JIS News

Civic leaders in St. Elizabeth are expressing confidence in newly elected Chairperson of the St. Elizabeth Homecoming Foundation, Donna Parchment-Brown’s ability to improve the fortunes of the parish.
Among those welcoming the first woman to chair the 15-year-old Foundation, is Mayor of Black River, Councillor His Worship Jeremy Palmer, who intends to work closely with the Foundation to establish a museum in the capital, Black River, to store the parish’s artifacts.
“The Foundation has done a tremendous job in showing the rest of Jamaica the achievements of St. Elizabeth, and I would want to work with them on a project surrounding the history of St. Elizabeth, establishing a museum in Black River. I know that they have it in mind, but having entered office, I have decided to take it further,” he tells JIS News.
Social Development Commission (SDC) parish manager, Sandra Emanuel says that she is impressed with Mrs. Parchment-Brown’s excellent leadership skills.
“The Homecoming Foundation targets the development of communities, and we are looking forward to continuing the working relationship that we have shared over the years,” Mrs. Emanuel says.
Vice President of the Foundation, Fitzgerald Rowe, recalls that the organisation was formed out of a need to share information about cultural, environmental as well as economic and social issues, among the people of the parish.
“The Foundation always selects a chairman of repute, who can help to drive the programmes of the organisation. Donna Parchment-Brown is the first woman to chair the Foundation, and she is bringing a wealth of information and knowledge to the Committee,” he comments.
“She was one of the pioneering directors of the Foundation, (and) we expect her, along with the other directors, to continue to build the Foundation, so that it can achieve its objectives,” he adds.
Mrs. Parchment-Brown, a former Head Girl at Hampton High School in the parish, shares some of what the Foundation, under her leadership, will seek to promote.
“We seek to pull out the hard working people who are strong on family, peaceful, generous, to highlight the things that are great about St. Elizabeth. That’s the spirit of the parish,” she argues.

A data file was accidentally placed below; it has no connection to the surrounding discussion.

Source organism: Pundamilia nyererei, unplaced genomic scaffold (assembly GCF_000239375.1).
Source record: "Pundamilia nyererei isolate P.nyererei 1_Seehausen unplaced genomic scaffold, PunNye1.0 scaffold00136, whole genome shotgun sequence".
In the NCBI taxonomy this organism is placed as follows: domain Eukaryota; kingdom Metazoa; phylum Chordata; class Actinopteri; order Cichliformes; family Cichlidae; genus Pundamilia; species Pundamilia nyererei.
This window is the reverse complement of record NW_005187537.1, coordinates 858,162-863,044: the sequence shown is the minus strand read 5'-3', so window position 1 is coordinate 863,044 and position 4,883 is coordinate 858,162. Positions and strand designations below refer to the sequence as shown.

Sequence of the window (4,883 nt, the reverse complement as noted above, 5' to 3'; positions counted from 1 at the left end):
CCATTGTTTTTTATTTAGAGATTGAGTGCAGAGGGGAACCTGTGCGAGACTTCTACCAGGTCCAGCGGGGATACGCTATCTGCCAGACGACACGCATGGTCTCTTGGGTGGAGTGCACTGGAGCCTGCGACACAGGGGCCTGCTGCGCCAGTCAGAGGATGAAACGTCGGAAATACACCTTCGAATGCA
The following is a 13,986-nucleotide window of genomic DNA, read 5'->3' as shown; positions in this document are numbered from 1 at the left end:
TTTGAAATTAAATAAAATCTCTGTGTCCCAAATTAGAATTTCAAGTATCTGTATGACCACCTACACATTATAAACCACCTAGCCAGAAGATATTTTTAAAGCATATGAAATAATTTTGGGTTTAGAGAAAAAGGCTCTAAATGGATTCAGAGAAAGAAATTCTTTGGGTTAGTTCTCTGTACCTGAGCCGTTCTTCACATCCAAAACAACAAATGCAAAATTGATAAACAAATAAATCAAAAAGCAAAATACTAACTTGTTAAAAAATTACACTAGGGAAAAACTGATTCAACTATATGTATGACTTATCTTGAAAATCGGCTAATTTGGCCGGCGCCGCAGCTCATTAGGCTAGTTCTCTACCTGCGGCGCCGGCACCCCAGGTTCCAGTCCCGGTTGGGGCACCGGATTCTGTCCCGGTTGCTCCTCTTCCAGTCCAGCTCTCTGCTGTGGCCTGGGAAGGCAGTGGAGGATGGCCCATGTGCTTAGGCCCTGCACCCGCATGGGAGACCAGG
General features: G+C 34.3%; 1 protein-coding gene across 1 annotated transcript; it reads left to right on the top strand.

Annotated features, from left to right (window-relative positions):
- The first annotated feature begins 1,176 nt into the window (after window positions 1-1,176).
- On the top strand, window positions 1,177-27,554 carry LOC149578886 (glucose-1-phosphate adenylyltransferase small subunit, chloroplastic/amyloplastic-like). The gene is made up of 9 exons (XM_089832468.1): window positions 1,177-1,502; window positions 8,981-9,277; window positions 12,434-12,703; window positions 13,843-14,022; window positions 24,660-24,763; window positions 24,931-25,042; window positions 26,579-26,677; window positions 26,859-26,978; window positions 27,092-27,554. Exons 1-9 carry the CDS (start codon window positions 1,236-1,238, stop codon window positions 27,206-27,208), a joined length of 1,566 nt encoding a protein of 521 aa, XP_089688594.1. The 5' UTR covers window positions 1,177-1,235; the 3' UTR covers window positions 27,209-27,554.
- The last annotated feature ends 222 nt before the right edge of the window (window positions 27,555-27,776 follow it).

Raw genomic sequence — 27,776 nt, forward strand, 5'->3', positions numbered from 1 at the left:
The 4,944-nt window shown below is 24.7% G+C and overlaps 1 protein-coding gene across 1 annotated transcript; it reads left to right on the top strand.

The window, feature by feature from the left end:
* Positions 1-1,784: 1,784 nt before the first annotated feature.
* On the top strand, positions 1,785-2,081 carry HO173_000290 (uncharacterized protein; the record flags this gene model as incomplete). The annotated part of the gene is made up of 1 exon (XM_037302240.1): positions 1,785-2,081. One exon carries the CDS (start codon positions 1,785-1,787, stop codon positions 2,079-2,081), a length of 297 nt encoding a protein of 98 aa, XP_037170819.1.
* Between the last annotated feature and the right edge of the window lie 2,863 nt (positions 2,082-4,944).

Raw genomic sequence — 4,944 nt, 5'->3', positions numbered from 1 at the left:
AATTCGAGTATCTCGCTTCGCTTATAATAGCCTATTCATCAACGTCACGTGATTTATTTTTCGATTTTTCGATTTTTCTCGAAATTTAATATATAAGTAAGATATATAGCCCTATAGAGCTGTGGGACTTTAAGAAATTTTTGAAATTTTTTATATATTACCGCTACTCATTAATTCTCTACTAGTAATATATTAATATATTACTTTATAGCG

“I say to people, all the time, that I am a farmer’s and teacher’s child: these are people who are the salt of the earth. They serve in the political arena, the faith-based area, and their job and my approach is, always make another try if things don’t work out as desired,” she explains.
The first of nine children, and daughter of the first Mayor of Black River, His Worship Hugh Parchment, she says that she learned, from being involved in her parent’s agricultural ventures, that management and virtue help in almost any undertaking.
“From farming, you have an idea that you want to grow something, whether it is an animal or a plant. You have to indentify where you are going to do it, who will be working with you and then, you have to clear the land, you are going to make sure that you weed it, you have to water it, you know that a storm can come and destroy it, but you stick to the task, anyhow,” she expands.
“It has helped me to have a sense of sustainable effort and optimism about everything, and that is what I bring from my St. Elizabeth culture to the broader national culture, including the work that I am doing at the Dispute Resolution Foundation: Sustained effort, keep going back, after things don’t turn out how you would have wanted them to, in the first place” she emphasises.
Born in Newcome Valley, she grew up in Watchwell. She had her early schooling at Elderslie Primary School, earned her first degree in Politics at the University of the West Indies (UWI), but later trained as a lawyer.
She credits her former Headmistress at Hampton, Gloria Wesley-Gammon, with much of her successes.
“She loved her girls. She saw within you your capacity long before you could see it. She dedicated her life to educating young girls, so that we could understand living with the utmost courtesy and discipline, as the school’s motto says,” Mrs. Parchment-Brown points out.
She informs JIS News that she believes that extending basic respect to each other can prevent a lot of interpersonal disputes.
“Listen more, talk less, but listen in a way that intends to learn, that intends to build and, certainly, to co-operate. It is about how we can create things that can help us,” she suggests.
The St. Elizabeth Homecoming Foundation will celebrate its Homecoming Week in November. It seeks to highlight and showcase the achievements of, and recognise persons for their contributions to the parish of St. Elizabeth. (JIS NEWS)

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